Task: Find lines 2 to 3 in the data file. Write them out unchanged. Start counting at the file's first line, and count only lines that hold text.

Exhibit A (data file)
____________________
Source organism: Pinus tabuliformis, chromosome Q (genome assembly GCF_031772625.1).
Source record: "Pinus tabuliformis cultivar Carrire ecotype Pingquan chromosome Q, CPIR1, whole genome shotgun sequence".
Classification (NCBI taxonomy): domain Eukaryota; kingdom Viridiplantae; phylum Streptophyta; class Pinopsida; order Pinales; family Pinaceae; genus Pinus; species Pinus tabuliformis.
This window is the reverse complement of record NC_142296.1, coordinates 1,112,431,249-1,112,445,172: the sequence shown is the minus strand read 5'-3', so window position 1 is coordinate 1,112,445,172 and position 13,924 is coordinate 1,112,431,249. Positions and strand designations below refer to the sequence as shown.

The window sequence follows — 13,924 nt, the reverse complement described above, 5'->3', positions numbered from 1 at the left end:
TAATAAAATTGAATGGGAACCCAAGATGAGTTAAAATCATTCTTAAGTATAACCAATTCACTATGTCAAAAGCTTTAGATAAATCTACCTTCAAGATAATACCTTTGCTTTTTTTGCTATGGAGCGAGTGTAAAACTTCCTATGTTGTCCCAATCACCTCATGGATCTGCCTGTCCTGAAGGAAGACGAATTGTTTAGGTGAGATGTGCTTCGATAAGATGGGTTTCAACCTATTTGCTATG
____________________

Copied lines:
Source record: "Pinus tabuliformis cultivar Carrire ecotype Pingquan chromosome Q, CPIR1, whole genome shotgun sequence".
Classification (NCBI taxonomy): domain Eukaryota; kingdom Viridiplantae; phylum Streptophyta; class Pinopsida; order Pinales; family Pinaceae; genus Pinus; species Pinus tabuliformis.